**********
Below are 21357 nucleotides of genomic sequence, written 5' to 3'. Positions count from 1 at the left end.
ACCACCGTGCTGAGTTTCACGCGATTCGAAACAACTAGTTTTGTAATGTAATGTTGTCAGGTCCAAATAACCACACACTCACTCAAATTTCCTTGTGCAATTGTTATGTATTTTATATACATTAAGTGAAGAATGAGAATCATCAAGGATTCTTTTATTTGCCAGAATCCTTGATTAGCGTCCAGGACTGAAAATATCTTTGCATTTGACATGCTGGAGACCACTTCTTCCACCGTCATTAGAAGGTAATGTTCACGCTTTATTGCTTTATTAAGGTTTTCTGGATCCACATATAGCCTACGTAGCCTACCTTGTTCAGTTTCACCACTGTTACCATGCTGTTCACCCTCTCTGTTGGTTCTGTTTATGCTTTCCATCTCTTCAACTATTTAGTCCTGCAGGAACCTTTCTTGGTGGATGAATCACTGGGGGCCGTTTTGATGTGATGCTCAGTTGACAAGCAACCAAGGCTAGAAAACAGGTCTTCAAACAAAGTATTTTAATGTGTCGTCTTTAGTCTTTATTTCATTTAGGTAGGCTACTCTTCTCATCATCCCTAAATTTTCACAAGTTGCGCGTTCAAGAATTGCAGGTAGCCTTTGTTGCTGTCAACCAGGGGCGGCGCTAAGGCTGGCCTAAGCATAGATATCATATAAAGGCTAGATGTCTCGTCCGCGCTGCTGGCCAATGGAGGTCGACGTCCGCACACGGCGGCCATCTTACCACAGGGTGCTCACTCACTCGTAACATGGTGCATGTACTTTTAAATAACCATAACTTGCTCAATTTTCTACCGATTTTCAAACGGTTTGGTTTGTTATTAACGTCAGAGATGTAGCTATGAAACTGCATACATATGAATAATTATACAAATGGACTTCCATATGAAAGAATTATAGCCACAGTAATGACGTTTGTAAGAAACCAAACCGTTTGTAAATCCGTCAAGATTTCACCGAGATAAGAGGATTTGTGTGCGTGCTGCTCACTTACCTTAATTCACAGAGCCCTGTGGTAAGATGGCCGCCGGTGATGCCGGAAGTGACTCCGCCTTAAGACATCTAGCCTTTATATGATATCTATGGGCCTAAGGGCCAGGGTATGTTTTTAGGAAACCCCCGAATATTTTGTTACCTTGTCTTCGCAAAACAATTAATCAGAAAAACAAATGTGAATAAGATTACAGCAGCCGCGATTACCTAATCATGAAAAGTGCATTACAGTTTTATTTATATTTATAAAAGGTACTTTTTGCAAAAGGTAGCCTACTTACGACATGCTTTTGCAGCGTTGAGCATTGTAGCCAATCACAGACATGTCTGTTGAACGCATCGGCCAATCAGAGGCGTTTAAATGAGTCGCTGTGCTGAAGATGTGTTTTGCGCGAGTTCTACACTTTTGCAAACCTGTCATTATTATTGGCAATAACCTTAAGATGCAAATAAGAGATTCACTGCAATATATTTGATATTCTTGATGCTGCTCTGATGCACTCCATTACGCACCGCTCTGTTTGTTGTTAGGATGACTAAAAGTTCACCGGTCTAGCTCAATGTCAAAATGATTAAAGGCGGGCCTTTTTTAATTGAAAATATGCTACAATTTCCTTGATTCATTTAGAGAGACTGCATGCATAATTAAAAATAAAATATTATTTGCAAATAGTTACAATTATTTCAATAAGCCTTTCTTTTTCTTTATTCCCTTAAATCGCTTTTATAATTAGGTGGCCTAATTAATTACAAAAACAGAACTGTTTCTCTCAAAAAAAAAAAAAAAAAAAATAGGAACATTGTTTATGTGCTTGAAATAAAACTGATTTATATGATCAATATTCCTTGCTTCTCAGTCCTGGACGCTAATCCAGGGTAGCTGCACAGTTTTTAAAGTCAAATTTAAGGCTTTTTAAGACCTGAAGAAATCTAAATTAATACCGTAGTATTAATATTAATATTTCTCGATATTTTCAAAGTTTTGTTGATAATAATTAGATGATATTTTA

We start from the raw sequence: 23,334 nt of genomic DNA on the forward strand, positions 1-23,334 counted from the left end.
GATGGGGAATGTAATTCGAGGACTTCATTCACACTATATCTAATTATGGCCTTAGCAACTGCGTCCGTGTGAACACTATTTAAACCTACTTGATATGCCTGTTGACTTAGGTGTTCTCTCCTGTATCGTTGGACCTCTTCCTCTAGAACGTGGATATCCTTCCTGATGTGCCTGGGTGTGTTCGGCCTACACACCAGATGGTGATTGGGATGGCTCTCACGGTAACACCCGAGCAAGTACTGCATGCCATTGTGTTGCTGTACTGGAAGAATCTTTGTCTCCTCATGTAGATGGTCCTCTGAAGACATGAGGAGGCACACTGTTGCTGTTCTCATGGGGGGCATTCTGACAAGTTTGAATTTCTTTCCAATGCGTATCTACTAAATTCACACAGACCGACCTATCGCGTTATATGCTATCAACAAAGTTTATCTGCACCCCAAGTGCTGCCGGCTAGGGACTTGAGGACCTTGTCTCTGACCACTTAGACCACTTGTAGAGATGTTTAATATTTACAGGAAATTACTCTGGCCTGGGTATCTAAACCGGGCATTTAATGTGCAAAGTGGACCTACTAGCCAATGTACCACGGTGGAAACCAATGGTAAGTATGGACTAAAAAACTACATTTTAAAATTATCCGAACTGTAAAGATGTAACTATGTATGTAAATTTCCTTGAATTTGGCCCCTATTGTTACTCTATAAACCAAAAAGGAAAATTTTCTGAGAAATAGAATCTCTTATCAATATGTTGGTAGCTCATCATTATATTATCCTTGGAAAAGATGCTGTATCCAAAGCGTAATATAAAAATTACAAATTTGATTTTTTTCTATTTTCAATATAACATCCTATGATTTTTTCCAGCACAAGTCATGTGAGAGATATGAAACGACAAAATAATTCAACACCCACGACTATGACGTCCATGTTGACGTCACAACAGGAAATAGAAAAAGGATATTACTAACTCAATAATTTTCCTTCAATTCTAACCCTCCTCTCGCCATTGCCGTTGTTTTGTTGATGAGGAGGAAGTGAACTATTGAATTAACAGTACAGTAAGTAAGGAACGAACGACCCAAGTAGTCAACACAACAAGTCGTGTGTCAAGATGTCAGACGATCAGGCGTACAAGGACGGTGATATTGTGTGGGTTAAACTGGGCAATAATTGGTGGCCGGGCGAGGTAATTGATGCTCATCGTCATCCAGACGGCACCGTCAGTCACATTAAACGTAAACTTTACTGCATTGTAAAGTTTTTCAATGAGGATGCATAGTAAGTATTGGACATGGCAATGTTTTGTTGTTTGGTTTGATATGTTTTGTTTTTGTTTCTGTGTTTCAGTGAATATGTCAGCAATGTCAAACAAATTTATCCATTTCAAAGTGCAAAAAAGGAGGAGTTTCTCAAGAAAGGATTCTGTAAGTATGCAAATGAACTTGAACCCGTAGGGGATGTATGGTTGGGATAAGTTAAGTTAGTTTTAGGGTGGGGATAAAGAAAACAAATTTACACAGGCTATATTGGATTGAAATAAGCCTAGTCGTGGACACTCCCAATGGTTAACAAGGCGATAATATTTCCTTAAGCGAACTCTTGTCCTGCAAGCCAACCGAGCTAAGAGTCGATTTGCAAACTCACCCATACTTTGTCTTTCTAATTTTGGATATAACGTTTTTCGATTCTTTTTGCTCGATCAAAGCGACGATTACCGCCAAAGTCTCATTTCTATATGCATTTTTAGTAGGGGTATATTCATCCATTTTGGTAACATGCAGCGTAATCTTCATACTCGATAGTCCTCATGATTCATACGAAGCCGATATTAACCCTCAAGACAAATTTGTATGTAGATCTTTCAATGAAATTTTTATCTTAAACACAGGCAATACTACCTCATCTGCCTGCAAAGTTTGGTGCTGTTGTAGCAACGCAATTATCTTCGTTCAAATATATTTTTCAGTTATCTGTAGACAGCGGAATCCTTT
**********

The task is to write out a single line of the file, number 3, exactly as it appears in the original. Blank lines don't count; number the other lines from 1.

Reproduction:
We start from the raw sequence: 23,334 nt of genomic DNA on the forward strand, positions 1-23,334 counted from the left end.